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by Zach B.
You may not know these off the back of your hand, or know
them as well as your SAT vocabulary list. Either way, here
are some important DVD words and terms you should know.
STUDY THEM HARD!
Anamorphic - Also known as 16x9 enhanced,
Anamorphic simply means that the picture is formatted to fit
your screen if you own one of those widescreen TVs. Though
widescreen TVs are a small market as of now (a lot of people
use the standard square 4:3 shape televisions), Anamorphic
discs are very important if you own one. It also beneficial
because they give higher resolution (up to 33% more). If a
DVD is not anamorphic and you are watching it on a
widescreen television, it will be letterboxed in a 16x9
ratio and create a squished and somewhat distorted image.
This can be very annoying when watching. Still, square (4:3)
TV owners beware, make sure your DVD player is set to 4:3
letterbox mode when watching a DVD that is Anamorphic, or
the entire image will be fit into your box and it won't look
right. By setting it on 4:3 letterbox, the image will have
the proper letterboxing.
Dolby Digital - Dolby Digital is also used in
theaters, and every DVD player (I am pretty sure on that
one) has this decoding for you to get up to 5.1 channels of
sound, for the best home theater expierence possible. Still,
new recievers have 6.1, which was recently introduced in
theaters with "Star Wars Episode 1". A good majority of
movies have 5.1 (or hidden 6.1 "EX" mixes), but some DVDs
due retain the new EX mixes. If the movie is older or is a
TV show, it will most likely have 2.0 stereo or Surround
(see below), or mono. Some discs also have Digital in 2.0
and mono mixes.
Dolby Surround - Another good sound option,
Dolby Surround was the best and choice theater listening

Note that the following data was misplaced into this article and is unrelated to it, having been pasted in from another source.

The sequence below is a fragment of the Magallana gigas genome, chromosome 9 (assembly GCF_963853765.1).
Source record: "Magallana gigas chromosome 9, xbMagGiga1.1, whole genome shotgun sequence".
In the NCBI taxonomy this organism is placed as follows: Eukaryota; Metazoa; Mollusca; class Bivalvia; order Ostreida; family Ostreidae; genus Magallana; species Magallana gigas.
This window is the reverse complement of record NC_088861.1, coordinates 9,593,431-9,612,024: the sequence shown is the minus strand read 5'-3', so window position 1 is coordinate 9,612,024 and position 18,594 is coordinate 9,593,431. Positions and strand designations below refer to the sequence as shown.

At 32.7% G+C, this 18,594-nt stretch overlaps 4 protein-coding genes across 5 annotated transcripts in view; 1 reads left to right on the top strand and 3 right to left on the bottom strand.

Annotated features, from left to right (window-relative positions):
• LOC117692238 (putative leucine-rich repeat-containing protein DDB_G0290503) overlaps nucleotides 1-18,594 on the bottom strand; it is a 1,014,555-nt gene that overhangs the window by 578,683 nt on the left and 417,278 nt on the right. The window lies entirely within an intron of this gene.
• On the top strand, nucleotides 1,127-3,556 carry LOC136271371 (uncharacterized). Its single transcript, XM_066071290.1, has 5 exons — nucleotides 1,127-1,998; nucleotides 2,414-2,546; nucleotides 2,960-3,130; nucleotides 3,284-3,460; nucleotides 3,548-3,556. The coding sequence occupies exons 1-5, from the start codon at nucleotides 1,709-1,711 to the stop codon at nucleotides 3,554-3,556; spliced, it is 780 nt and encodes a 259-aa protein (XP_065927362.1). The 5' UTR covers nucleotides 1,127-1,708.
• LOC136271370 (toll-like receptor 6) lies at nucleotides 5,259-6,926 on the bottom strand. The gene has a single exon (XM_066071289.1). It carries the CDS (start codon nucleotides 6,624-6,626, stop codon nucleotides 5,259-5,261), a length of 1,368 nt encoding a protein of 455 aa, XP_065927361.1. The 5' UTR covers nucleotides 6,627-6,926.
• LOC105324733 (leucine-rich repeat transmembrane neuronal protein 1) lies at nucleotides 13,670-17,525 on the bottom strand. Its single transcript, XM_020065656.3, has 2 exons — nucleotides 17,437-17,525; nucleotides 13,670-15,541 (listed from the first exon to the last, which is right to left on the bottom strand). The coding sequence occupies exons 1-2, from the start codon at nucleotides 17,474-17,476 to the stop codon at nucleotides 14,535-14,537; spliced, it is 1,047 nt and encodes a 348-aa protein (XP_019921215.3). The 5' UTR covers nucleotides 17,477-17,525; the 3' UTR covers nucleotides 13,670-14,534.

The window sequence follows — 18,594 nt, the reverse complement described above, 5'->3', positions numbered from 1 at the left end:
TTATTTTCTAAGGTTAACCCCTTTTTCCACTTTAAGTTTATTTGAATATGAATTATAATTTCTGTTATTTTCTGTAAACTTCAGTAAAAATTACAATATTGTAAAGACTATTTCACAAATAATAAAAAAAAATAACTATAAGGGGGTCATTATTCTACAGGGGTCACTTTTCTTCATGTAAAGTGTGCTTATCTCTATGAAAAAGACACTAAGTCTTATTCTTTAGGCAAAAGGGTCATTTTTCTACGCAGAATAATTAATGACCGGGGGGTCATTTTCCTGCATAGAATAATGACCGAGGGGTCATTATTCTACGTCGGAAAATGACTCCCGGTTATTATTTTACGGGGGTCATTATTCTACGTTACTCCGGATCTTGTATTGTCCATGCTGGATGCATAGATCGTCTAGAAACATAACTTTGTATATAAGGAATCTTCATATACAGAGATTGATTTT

option when it was introduced, before Dolby Digital came
along and you got a whole theater expierence. Either way,
Dolby Surround is still very good, and usually uses only two
speakers, but creates a "surround" effect. If you can't
afford a major sound system, Dolby Surround is a good
choice. A good majority of DVDs include 5.1 mixes and 2.0
(Surround) too, but some only 5.1 mixes. Usually for foreign
language tracks Surround is used. There are also Dolby
Surround 5.1 or 5.0 tracks, but usually it will be Dolby
Digital. Surround mixeds are more limited, but a lot better
DTS - Which is better? Dolby Digital or DTS?
Another sound option, more recent players have DTS and Dolby
Digital decoding. (A good majority of older players have
only Dolby Digital). Meaning Digital Theater Sound (this
sound is also used in theaters), the debate has always been
there which sounds better, and everyone has their opinions.
DTS also uses a few speakers and .1 LFE usually. Universal,
New Line, Artisan, Dreamworks Warner Bros., Fox, Disney and
a few other studios include both Dolby Digital and DTS on
some of their discs. Some Universal and Dreamworks discs are
released seperate, but others have both tracks. But because
DTS requires a higher bitrate which requires more space,
usually DVD supplements are scarce on DTS discs.